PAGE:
not limited to, low energy availability, micronutrient deficiencies, reduced physical activity, increased levels of glucocorticoids and other stress hormones, and reductions in gonadal hormones. Understanding the independent and combined effects of multiple stressors on multiple physiological systems, and how resultant changes influence health, safety, and performance, should be viewed as an obligatory step for the development of effective countermeasures. For example, intensive exercise may effectively mitigate microgravity-related effects of reduced loading on muscle and bone loss but exacerbate the adverse effects of low energy availability and gonadal hormone suppression on the musculoskeletal system. Because of the small number of potential study subjects, it will probably not be possible in the foreseeable future to carry out human studies in space that effectively evaluate the independent and combined effects of multiple stressors. However, a comprehensive characterization of both the stressors and the responses of multiple biologic systems will generate important preliminary data for hypothesis-driven research on multiple stressors (e.g., ground-based human studies).

Finally, this chapter emphasizes the need for effective coupling of biological and engineering problem-solving strategies. It is difficult, if not impossible, to replicate the multiple stressors of the space environment in a ground-based analog. However, creation of an effective exercise countermeasure for the preservation of bone, muscle, and cardiovascular function in a ground-based experiment is productive only if the countermeasure can be implemented in the space environment. This important translational step is heavily dependent on approaching the problem from a multidisciplinary perspective.

SOLVING INTEGRATIVE BIOMEDICAL PROBLEMS THROUGH TRANSLATIONAL RESEARCH

Stress—Physical and Physiological Considerations

There are numerous known biomedical stressors associated with spaceflight and re-adaptation to gravity that may benefit from a translational approach.

Decompression Sickness

Human spaceflights in low Earth orbit or on exploration missions to the Moon, asteroids, or Mars all require many thousands of hours of extravehicular activity (EVA) and inherently carry a higher risk of decompression sickness.1 Suits are necessarily designed to operate at as low a pressure as practicable (e.g., Apollo, 3.8 psi; space shuttle/International Space Station (ISS), 4.3 psi; Russian Orlan, 5.7 psi) so as to maximize suit joint and glove flexibility while maintaining physiologically adequate oxygen and CO2 partial pressures. During the airlock decompression from spacecraft to hypobaric suit pressure, nitrogen dissolved in blood and tissues comes out of solution, creating tiny bubbles (evolved nitrogen), which potentially can cause symptoms of decompression sickness (DCS), colloquially called “the bends.” DCS at 5 psia was not a problem on Apollo, because the spacecraft operated with a 100 percent O2 environment. Primarily for scientific reasons, the space shuttle and the ISS use an Earth-like 14.7 psia, 20.8 percent O2 atmosphere, although the space shuttle can be depressurized to 10.2 psia to shorten EVA prebreathing of pure oxygen. DCS during EVAs is avoided by prebreathing 100 percent O2 to reduce evolved nitrogen. Exercise during prebreathing greatly accelerates denitrogenation. Staged decompression (e.g., to 10.2 psi) followed by a shorter prebreathe interval is sometimes used. Astronauts are also routinely exposed to hyperbaric environments during underwater “neutral buoyancy” EVA training. DCS upon ascent is avoided by limiting the depth and duration of underwater training and by the use of oxygen-enriched breathing gas.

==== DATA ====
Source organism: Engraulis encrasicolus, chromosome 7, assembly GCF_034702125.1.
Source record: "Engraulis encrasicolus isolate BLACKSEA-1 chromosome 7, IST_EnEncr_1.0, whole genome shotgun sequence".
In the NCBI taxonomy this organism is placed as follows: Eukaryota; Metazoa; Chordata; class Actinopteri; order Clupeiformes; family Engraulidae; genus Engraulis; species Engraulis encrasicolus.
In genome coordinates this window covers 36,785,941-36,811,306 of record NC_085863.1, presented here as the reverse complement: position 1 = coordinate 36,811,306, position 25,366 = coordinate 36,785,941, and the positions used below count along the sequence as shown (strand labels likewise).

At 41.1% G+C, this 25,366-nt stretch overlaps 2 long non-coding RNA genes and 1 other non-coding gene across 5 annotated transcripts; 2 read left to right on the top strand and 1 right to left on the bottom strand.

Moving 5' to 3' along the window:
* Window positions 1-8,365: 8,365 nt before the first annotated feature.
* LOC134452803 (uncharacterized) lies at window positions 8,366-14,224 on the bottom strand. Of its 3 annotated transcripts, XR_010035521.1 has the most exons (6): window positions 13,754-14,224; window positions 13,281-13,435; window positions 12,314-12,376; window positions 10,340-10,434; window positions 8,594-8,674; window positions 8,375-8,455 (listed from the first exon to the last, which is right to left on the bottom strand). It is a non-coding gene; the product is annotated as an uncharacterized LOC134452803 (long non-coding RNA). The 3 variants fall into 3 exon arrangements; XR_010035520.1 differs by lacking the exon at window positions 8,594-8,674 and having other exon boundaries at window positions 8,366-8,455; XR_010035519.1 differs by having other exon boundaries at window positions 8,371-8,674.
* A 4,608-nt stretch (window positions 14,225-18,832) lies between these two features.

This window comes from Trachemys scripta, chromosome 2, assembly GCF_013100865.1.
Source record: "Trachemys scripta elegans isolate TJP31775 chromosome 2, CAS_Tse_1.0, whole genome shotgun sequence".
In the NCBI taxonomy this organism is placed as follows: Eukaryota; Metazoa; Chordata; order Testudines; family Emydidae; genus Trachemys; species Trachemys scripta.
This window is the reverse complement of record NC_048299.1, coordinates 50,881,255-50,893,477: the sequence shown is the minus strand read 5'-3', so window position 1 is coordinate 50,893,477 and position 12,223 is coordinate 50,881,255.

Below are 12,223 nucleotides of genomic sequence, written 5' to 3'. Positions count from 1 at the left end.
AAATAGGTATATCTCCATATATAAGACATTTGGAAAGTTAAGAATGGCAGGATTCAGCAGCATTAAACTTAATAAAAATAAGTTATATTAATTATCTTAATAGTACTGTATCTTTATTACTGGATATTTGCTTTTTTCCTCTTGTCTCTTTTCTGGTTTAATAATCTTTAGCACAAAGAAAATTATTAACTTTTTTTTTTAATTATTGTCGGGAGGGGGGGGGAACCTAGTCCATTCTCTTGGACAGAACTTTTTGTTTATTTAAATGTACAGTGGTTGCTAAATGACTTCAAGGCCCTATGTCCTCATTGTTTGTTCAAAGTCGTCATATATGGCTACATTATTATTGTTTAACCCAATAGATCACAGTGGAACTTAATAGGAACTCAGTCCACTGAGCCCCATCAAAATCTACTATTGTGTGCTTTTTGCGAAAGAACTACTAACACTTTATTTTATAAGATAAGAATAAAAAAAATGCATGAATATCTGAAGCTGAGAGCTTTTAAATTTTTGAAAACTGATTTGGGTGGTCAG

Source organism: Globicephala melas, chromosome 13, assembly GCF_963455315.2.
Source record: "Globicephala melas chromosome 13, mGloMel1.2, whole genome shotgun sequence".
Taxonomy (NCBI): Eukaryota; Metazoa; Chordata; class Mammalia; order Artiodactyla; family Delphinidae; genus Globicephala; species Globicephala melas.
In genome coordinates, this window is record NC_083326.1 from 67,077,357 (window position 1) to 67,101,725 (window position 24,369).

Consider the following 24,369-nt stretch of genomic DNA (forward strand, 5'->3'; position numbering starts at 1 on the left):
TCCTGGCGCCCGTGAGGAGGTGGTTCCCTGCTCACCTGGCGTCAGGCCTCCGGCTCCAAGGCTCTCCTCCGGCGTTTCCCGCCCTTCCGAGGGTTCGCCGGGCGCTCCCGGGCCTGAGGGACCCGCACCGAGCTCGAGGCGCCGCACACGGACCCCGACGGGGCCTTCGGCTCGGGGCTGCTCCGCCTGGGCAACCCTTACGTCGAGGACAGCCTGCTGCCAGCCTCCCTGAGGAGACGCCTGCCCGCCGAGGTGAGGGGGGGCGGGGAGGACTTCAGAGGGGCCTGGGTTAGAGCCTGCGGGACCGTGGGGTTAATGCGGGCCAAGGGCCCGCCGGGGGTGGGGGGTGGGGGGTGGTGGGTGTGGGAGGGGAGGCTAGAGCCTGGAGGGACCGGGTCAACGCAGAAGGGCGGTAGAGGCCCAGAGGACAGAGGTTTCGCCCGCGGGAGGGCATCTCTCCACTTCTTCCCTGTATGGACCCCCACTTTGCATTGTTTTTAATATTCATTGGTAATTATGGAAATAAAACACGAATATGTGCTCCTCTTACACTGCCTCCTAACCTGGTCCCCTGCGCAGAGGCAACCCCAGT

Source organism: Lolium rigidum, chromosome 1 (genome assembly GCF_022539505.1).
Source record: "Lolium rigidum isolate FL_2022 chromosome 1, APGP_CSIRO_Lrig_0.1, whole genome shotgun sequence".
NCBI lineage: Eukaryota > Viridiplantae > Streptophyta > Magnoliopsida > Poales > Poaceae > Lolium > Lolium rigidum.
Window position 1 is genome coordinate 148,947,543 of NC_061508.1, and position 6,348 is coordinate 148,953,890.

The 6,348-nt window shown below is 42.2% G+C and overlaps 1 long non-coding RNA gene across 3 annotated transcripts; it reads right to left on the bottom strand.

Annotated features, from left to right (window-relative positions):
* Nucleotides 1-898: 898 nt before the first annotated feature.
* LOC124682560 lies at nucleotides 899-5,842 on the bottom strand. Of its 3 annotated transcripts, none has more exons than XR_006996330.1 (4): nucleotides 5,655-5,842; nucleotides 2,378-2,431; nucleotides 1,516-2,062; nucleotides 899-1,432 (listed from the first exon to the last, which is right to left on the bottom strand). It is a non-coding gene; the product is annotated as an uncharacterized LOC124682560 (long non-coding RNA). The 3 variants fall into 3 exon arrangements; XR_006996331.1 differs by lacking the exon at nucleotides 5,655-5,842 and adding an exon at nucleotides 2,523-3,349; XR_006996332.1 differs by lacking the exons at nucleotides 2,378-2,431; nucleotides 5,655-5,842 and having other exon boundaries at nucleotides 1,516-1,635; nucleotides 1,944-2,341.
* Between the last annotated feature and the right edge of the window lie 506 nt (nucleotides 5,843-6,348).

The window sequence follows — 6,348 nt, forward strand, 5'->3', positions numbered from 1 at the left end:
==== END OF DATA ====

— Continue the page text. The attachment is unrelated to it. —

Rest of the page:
Known Effects

No cases of hypobaric DCS have been reported on Apollo flights, the space shuttle, or the ISS. Decompression using conventional staged protocols normally creates venous gas emboli (VGE or “silent bubbles”).2,3 Small numbers of bubbles produce no symptoms, but in 1-g testing, large numbers of VGE are usually correlated with joint and muscle pain (Type I DCS). Exercise increases the number of venous bubble micronuclei and incidence of symptoms. Most VGE are believed trapped in the lungs. However intrapulmonary (pulmonary arterial to venous) connections exist4 that shunt blood to the systemic arterial side, particularly during exercise. VGE can be easily



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